Jeff Raykes.tif

If commuting to work on a Segway transporter is a sign of “tomorrow” kind of thinking, then let it be said that Jeff Raykes has been one with a mind for the future of Indiana County.

The 13-year veteran county planner, with projects promoting biking and pedestrian travel and urban growth management among the scores under his belt, will leave the Indiana County Office of Planning and Development on July 26.

Raykes has accepted a job as director of city planning in Greensburg, Westmoreland County. He’ll assume the $73,000-a-year post on July 29, according to a published report.

Greensburg City Council hired Raykes on Monday night. His resignation notice — not entirely unexpected, according to ICOPAD Executive Director Byron Stauffer Jr. — reached his boss and the county commissioners’ desks later Tuesday.

Since December 2015, Raykes has served as a deputy director of planning, one of six division leaders who report to Stauffer and Assistant Director Lu Ann Zak.

“I refer to him as a planner’s planner,” Stauffer said. “He believes in public engagement and inclusivity, getting everyone’s input to try to build consensus on whatever we’re trying to do.”

Raykes, a native of Virginia and a resident of Indiana since 1999, also has been an instructor at Indiana University of Pennsylvania.

“He’s done a really good job of bringing in interns. We have a really good internship program and they’ve done a lot of good work over the years,” Stauffer added. He estimated that the program has brought 60 to 70 interns from IUP through the county to other positions in regional planning.

At the same time, Raykes earned a doctor of education degree from IUP.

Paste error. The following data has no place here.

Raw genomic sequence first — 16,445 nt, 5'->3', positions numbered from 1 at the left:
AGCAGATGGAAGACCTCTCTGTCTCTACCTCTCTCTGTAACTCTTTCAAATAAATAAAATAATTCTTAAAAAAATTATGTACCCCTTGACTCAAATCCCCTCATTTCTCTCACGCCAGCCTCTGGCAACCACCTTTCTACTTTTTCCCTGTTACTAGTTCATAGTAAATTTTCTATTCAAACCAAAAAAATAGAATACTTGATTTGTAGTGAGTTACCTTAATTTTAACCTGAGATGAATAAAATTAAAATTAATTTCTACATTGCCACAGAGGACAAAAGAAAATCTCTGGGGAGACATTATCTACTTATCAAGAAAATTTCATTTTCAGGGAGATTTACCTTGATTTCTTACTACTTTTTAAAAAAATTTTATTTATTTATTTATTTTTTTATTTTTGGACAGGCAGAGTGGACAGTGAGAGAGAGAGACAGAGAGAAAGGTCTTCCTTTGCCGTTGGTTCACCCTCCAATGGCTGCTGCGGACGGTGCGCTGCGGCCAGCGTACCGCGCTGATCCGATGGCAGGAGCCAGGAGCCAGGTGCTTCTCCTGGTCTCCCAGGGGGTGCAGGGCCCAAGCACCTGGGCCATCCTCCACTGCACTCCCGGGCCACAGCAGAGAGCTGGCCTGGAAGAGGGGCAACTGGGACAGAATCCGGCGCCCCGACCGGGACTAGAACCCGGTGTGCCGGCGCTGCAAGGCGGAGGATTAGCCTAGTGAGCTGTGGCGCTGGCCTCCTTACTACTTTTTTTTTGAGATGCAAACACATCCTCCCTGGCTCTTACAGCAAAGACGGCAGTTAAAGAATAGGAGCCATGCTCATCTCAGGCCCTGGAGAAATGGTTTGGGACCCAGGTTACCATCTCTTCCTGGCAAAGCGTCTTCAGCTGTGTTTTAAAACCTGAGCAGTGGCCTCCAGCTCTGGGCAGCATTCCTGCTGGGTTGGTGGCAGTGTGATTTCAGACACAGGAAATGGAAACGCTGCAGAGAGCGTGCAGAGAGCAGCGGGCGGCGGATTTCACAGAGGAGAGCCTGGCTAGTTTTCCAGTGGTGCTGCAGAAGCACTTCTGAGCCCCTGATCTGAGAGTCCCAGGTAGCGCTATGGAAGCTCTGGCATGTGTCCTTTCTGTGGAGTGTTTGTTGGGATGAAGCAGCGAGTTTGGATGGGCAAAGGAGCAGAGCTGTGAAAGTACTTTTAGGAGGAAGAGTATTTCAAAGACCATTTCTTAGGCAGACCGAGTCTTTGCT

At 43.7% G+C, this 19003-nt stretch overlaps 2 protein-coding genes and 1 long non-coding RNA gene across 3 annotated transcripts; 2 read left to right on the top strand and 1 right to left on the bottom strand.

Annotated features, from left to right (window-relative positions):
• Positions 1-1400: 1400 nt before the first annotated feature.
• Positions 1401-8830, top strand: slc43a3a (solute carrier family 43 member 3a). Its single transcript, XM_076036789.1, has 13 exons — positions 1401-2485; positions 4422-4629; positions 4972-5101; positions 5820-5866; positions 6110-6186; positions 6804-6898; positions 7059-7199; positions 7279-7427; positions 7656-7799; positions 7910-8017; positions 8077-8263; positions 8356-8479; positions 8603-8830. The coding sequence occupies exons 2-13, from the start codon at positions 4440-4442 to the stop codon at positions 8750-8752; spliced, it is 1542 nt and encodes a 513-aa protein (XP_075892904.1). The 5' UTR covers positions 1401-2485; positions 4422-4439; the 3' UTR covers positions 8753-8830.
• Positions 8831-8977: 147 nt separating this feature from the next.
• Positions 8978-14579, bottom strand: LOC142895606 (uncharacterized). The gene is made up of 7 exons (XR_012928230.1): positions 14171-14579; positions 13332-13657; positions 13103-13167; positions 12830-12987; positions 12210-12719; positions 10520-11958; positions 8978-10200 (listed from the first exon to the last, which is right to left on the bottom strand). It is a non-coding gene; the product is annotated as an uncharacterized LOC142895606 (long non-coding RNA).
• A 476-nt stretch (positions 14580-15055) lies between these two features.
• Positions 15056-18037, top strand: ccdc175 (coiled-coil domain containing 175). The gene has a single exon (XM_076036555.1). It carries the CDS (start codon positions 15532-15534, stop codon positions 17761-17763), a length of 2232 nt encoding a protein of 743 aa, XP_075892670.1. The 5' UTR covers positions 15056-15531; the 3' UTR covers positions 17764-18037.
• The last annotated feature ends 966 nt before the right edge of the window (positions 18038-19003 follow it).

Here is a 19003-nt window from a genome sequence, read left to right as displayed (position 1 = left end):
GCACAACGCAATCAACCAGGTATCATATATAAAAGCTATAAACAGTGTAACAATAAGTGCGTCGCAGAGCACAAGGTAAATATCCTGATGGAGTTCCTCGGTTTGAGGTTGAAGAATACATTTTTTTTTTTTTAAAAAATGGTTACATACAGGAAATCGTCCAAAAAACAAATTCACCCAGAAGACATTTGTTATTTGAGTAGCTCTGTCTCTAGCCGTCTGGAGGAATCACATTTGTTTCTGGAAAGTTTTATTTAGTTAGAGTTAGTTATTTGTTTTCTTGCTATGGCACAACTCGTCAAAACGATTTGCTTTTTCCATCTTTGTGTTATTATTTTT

“He’s had a pretty full plate,” Stauffer said. “So when you make that kind of educational milestone, you might want to go see what else is out there.”

This will be his second time at that. Raykes parted the county in July 2011 for a job as the municipal manager for Indiana Borough, a post that ended in late 2012 for reasons that neither Raykes nor the borough council talked much about. Raykes returned to ICOPAD in April 2013.

At the county planning office, Stauffer said Raykes was a key developer of the Indiana County Comprehensive Plan, and spearheaded the Indiana University Community Plan along with the social media engagement that brought more people into the process.

“He was outside the box for gathering input and data sets,” Stauffer said. “That has led to things like the extension of the Hoodlebug Trail into town, plans for some other developments that will happen over time. In Clymer, he helped with the form-based codes planning process.”

Raykes also has advanced the controversial proposal for construction of a bridge for hikers and bikers to cross Route 22 in Burrell Township east of Blairsville.

“He’s just a good person, and we’re very happy for him as he embarks on a new career journey,” Stauffer said.

In Greensburg, Raykes’ hiring concludes a five-month search for a director to succeed Barbara Ciampini, who headed the office for 35 years before being terminated by Greensburg City Council in February.

“We’re extremely excited to have him,” said Greensburg Mayor Robert Bell. “He comes with impeccable credentials.”

Staff writer/Web Editor, The Indiana (Pa.) Gazette

Staff Writer/Web Editor

Chauncey Ross represents the Gazette at the Indiana Area and Homer-Center school boards and White Township, Center Township, Homer City and Burrell Township, and is something of an Open Records, Right to Know and Sunshine Law advocate in the newsroom.